DropMix Review – IGN

DropMix Review – IGN

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One of the most exciting music games of recent years, but not without its problems.

Putting cards down onto a DropMix board is as close to magic as I’ve felt with a game for quite some time. Part-game, part-DJ deck, this Harmonix-Hasbro mixed media experiment is completely unique, and an absolute joy for anyone even vaguely interested in music – which makes it incredibly sad to say that questionable business decisions in how to release the game come close to crippling its appeal.

The basic concept is simple. Every DropMix card is the “stem” of a song – say, the vocals from ‘Ms. Jackson’, the drums from ‘It’s Tricky’, or the strings from ‘Call Me Maybe’. Put them into one of the game board’s five slots, and a Bluetooth-connected device with the free DropMix app will start playing that stem. Add another card, and the two stems play together, automatically matching their key and tempo.

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It’s a very neat system – the NFC chipped cards respond to being placed on the board near-instantly and, brilliantly, the game always knows which card is on top of a stack, meaning you don’t need to remove stems to place new ones. Add up to five stems and you’ll have created a full song, perfectly in sync and, often, good enough to save to the game’s memory to be played back later.

Stems can be vocals, lead melody, rhythm sections, percussion or, best of all, cards that can be any of the four, and reconfigure the entire mix around them after a breakdown – there’s nothing like hearing the “ooh-AH-AH-AH-AH” of Disturbed’s Down With the Sickness absolutely destroy and then assimilate Gloria Gaynor.

It is, frankly, incredible how well all of this works. Harmonix has brought its years of experience with repurposing licensed tracks, and created its most ludicrous, amazing feat of musical engineering yet. With absolutely no skill required, anyone holding a stack of DropMix cards can create genuinely excellent (or at the very least interesting) music.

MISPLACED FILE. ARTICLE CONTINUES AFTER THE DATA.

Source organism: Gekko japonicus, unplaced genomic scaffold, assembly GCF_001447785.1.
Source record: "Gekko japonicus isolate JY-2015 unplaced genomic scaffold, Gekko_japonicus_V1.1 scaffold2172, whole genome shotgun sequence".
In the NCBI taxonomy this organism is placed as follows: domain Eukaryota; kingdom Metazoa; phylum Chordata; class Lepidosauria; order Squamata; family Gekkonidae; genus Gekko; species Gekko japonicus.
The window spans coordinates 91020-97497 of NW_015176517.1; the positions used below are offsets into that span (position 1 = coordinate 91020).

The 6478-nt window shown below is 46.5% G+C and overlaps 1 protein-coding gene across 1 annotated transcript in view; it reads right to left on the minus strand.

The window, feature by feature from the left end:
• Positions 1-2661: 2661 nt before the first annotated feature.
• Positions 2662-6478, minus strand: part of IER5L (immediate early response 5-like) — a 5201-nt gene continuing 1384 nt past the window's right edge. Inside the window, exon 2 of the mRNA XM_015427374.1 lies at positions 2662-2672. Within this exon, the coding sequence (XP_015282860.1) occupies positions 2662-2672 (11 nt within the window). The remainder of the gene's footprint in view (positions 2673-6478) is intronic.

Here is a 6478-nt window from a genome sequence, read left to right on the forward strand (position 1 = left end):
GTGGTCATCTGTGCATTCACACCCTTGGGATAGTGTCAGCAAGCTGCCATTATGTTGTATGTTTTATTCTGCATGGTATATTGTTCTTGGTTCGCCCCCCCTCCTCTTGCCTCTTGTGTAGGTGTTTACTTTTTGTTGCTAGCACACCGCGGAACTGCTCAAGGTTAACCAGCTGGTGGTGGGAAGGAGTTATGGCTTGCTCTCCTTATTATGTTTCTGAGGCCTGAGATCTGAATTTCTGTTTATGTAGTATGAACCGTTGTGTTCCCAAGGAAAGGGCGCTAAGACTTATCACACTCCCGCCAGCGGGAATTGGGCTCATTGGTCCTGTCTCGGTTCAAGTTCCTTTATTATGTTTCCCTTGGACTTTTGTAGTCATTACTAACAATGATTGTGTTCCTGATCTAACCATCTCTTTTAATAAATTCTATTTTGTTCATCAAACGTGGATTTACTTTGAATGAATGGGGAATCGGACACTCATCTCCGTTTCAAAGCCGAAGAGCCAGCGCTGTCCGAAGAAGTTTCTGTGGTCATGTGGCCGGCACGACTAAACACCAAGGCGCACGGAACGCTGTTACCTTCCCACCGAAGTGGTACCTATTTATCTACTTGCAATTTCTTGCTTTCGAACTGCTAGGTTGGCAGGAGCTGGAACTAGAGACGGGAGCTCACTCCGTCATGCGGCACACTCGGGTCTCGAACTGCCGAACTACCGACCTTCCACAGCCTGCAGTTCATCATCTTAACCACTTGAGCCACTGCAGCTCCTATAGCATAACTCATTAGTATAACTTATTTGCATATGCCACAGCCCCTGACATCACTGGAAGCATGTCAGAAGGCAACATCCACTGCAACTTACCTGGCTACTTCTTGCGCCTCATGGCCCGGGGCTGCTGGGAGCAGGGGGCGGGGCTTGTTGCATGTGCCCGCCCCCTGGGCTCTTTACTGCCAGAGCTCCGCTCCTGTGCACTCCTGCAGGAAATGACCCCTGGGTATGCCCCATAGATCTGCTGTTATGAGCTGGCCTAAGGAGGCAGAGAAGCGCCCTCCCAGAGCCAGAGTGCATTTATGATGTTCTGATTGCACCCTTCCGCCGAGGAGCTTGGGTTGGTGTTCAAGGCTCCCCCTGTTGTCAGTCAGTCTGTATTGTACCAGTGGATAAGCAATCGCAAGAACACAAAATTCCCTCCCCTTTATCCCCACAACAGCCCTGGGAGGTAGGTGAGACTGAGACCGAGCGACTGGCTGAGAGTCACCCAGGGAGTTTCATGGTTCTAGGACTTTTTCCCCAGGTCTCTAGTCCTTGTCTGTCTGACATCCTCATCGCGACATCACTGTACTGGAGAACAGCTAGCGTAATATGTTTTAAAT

I’ve turned Evanescence into an electro-pop act, morphed Duck Sauce’s ‘Barbara Streisand’ into an apocalyptic march, and made Ed Sheeran sound close to likeable. It’s a discovery tool of sorts, too – for instance I’ve found out that every song in the world is made better by Sean Paul’s vocals from ‘Temperature’. That’s just a fact in my head now.

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It’s not just a fancy toy, however. Alongside a Freestyle option, DropMix comes with two game modes, Clash and Party. Party’s the simpler of the two, allowing up to five players to play the most distractingly cool game of Go Fish ever conceived. The game calls out elements of cards – card colour, type of instrument, or invented ‘power ratings’ – and the group has to check their hand to meet that request as quickly as possible. You’re playing co-operatively for a high score (all tracked by the app, thankfully), while making a single, evolving track in the background.

DropMix is at its best with Clash, though. A 1v1 or 2v2 competitive game where players construct or use pre-made decks in a race to earn 21 points. You do this by placing new stems, filling empty card types and taking over the full board, while attempting to stop your opponent from doing the same.